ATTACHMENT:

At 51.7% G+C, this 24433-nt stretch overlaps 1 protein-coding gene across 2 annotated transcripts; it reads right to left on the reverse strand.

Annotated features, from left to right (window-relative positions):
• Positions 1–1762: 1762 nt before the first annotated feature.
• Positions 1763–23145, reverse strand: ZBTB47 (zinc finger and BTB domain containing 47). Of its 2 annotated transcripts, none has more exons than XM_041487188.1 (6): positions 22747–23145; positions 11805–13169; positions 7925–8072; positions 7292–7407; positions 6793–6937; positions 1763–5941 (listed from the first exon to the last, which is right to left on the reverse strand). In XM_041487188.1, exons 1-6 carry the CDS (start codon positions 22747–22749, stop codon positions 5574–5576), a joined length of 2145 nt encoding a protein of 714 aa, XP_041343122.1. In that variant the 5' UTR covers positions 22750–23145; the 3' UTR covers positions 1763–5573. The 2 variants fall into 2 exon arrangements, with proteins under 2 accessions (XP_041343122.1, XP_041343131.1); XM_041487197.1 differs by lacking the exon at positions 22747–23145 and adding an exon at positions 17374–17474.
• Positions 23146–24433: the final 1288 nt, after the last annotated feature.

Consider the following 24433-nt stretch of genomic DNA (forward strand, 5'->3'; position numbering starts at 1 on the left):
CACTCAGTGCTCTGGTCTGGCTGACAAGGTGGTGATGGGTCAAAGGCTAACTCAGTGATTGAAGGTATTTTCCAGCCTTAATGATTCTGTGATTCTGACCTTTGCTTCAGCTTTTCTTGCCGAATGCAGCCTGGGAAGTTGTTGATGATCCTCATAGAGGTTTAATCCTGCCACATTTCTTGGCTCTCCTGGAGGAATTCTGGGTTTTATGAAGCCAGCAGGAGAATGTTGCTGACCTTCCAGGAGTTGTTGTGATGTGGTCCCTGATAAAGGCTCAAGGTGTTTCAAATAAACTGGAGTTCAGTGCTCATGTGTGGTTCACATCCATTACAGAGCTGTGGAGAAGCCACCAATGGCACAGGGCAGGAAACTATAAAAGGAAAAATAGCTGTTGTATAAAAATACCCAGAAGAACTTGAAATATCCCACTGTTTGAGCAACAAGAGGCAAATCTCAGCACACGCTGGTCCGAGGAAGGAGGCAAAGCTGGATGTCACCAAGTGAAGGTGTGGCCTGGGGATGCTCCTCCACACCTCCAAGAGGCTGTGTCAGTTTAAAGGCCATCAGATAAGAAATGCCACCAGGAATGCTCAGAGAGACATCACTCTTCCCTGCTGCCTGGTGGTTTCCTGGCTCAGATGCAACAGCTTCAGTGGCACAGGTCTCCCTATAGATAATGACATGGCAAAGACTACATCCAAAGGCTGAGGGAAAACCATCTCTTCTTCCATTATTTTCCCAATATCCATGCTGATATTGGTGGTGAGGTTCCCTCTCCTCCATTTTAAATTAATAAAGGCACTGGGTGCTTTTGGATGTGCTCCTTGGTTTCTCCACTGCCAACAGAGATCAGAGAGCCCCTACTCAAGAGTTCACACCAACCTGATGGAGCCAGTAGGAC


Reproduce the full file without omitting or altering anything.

At 51.7% G+C, this 24433-nt stretch overlaps 1 protein-coding gene across 2 annotated transcripts; it reads right to left on the reverse strand.

Annotated features, from left to right (window-relative positions):
• Positions 1–1762: 1762 nt before the first annotated feature.
• Positions 1763–23145, reverse strand: ZBTB47 (zinc finger and BTB domain containing 47). Of its 2 annotated transcripts, none has more exons than XM_041487188.1 (6): positions 22747–23145; positions 11805–13169; positions 7925–8072; positions 7292–7407; positions 6793–6937; positions 1763–5941 (listed from the first exon to the last, which is right to left on the reverse strand). In XM_041487188.1, exons 1-6 carry the CDS (start codon positions 22747–22749, stop codon positions 5574–5576), a joined length of 2145 nt encoding a protein of 714 aa, XP_041343122.1. In that variant the 5' UTR covers positions 22750–23145; the 3' UTR covers positions 1763–5573. The 2 variants fall into 2 exon arrangements, with proteins under 2 accessions (XP_041343122.1, XP_041343131.1); XM_041487197.1 differs by lacking the exon at positions 22747–23145 and adding an exon at positions 17374–17474.
• Positions 23146–24433: the final 1288 nt, after the last annotated feature.

Consider the following 24433-nt stretch of genomic DNA (forward strand, 5'->3'; position numbering starts at 1 on the left):
CACTCAGTGCTCTGGTCTGGCTGACAAGGTGGTGATGGGTCAAAGGCTAACTCAGTGATTGAAGGTATTTTCCAGCCTTAATGATTCTGTGATTCTGACCTTTGCTTCAGCTTTTCTTGCCGAATGCAGCCTGGGAAGTTGTTGATGATCCTCATAGAGGTTTAATCCTGCCACATTTCTTGGCTCTCCTGGAGGAATTCTGGGTTTTATGAAGCCAGCAGGAGAATGTTGCTGACCTTCCAGGAGTTGTTGTGATGTGGTCCCTGATAAAGGCTCAAGGTGTTTCAAATAAACTGGAGTTCAGTGCTCATGTGTGGTTCACATCCATTACAGAGCTGTGGAGAAGCCACCAATGGCACAGGGCAGGAAACTATAAAAGGAAAAATAGCTGTTGTATAAAAATACCCAGAAGAACTTGAAATATCCCACTGTTTGAGCAACAAGAGGCAAATCTCAGCACACGCTGGTCCGAGGAAGGAGGCAAAGCTGGATGTCACCAAGTGAAGGTGTGGCCTGGGGATGCTCCTCCACACCTCCAAGAGGCTGTGTCAGTTTAAAGGCCATCAGATAAGAAATGCCACCAGGAATGCTCAGAGAGACATCACTCTTCCCTGCTGCCTGGTGGTTTCCTGGCTCAGATGCAACAGCTTCAGTGGCACAGGTCTCCCTATAGATAATGACATGGCAAAGACTACATCCAAAGGCTGAGGGAAAACCATCTCTTCTTCCATTATTTTCCCAATATCCATGCTGATATTGGTGGTGAGGTTCCCTCTCCTCCATTTTAAATTAATAAAGGCACTGGGTGCTTTTGGATGTGCTCCTTGGTTTCTCCACTGCCAACAGAGATCAGAGAGCCCCTACTCAAGAGTTCACACCAACCTGATGGAGCCAGTAGGAC